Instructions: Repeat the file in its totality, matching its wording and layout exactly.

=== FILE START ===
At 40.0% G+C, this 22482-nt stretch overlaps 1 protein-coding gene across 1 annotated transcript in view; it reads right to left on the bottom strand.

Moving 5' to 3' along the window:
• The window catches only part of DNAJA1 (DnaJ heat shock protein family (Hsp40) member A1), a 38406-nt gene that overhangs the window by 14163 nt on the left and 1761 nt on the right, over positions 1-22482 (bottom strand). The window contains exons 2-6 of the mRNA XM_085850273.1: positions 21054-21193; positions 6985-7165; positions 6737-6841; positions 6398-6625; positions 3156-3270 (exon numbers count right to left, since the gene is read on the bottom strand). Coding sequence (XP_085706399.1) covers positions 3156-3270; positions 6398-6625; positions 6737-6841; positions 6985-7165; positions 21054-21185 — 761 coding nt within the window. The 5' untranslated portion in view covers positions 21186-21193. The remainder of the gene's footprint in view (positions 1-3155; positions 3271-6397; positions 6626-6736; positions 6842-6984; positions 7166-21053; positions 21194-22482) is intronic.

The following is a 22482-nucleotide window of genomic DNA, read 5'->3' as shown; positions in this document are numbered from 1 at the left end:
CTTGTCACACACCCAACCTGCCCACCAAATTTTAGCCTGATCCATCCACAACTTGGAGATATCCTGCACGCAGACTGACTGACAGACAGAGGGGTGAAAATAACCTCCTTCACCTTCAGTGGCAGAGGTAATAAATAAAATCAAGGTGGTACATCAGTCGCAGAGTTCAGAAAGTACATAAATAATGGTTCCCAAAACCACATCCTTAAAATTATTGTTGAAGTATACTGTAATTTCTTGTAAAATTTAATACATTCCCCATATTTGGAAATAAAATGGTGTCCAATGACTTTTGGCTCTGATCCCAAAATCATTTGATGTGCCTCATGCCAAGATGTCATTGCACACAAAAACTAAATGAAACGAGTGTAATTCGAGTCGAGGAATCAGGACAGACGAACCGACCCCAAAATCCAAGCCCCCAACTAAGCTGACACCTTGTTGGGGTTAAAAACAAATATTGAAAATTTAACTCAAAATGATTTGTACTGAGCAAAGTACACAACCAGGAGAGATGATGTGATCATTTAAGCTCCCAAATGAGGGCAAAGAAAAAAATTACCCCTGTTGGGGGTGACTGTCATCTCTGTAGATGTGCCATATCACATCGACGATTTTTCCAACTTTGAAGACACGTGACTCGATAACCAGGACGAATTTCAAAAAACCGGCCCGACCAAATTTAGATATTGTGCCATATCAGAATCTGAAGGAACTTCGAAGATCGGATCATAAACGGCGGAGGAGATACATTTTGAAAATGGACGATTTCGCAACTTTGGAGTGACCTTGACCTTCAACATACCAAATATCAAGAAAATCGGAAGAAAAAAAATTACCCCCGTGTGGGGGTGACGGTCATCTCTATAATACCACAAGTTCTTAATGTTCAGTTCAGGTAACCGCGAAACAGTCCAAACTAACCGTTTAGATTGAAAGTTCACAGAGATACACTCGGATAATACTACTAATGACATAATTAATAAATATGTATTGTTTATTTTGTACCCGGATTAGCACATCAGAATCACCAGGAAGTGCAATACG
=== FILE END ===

At 40.0% G+C, this 22482-nt stretch overlaps 1 protein-coding gene across 1 annotated transcript in view; it reads right to left on the bottom strand.

Moving 5' to 3' along the window:
• The window catches only part of DNAJA1 (DnaJ heat shock protein family (Hsp40) member A1), a 38406-nt gene that overhangs the window by 14163 nt on the left and 1761 nt on the right, over positions 1-22482 (bottom strand). The window contains exons 2-6 of the mRNA XM_085850273.1: positions 21054-21193; positions 6985-7165; positions 6737-6841; positions 6398-6625; positions 3156-3270 (exon numbers count right to left, since the gene is read on the bottom strand). Coding sequence (XP_085706399.1) covers positions 3156-3270; positions 6398-6625; positions 6737-6841; positions 6985-7165; positions 21054-21185 — 761 coding nt within the window. The 5' untranslated portion in view covers positions 21186-21193. The remainder of the gene's footprint in view (positions 1-3155; positions 3271-6397; positions 6626-6736; positions 6842-6984; positions 7166-21053; positions 21194-22482) is intronic.

The following is a 22482-nucleotide window of genomic DNA, read 5'->3' as shown; positions in this document are numbered from 1 at the left end:
CTTGTCACACACCCAACCTGCCCACCAAATTTTAGCCTGATCCATCCACAACTTGGAGATATCCTGCACGCAGACTGACTGACAGACAGAGGGGTGAAAATAACCTCCTTCACCTTCAGTGGCAGAGGTAATAAATAAAATCAAGGTGGTACATCAGTCGCAGAGTTCAGAAAGTACATAAATAATGGTTCCCAAAACCACATCCTTAAAATTATTGTTGAAGTATACTGTAATTTCTTGTAAAATTTAATACATTCCCCATATTTGGAAATAAAATGGTGTCCAATGACTTTTGGCTCTGATCCCAAAATCATTTGATGTGCCTCATGCCAAGATGTCATTGCACACAAAAACTAAATGAAACGAGTGTAATTCGAGTCGAGGAATCAGGACAGACGAACCGACCCCAAAATCCAAGCCCCCAACTAAGCTGACACCTTGTTGGGGTTAAAAACAAATATTGAAAATTTAACTCAAAATGATTTGTACTGAGCAAAGTACACAACCAGGAGAGATGATGTGATCATTTAAGCTCCCAAATGAGGGCAAAGAAAAAAATTACCCCTGTTGGGGGTGACTGTCATCTCTGTAGATGTGCCATATCACATCGACGATTTTTCCAACTTTGAAGACACGTGACTCGATAACCAGGACGAATTTCAAAAAACCGGCCCGACCAAATTTAGATATTGTGCCATATCAGAATCTGAAGGAACTTCGAAGATCGGATCATAAACGGCGGAGGAGATACATTTTGAAAATGGACGATTTCGCAACTTTGGAGTGACCTTGACCTTCAACATACCAAATATCAAGAAAATCGGAAGAAAAAAAATTACCCCCGTGTGGGGGTGACGGTCATCTCTATAATACCACAAGTTCTTAATGTTCAGTTCAGGTAACCGCGAAACAGTCCAAACTAACCGTTTAGATTGAAAGTTCACAGAGATACACTCGGATAATACTACTAATGACATAATTAATAAATATGTATTGTTTATTTTGTACCCGGATTAGCACATCAGAATCACCAGGAAGTGCAATACG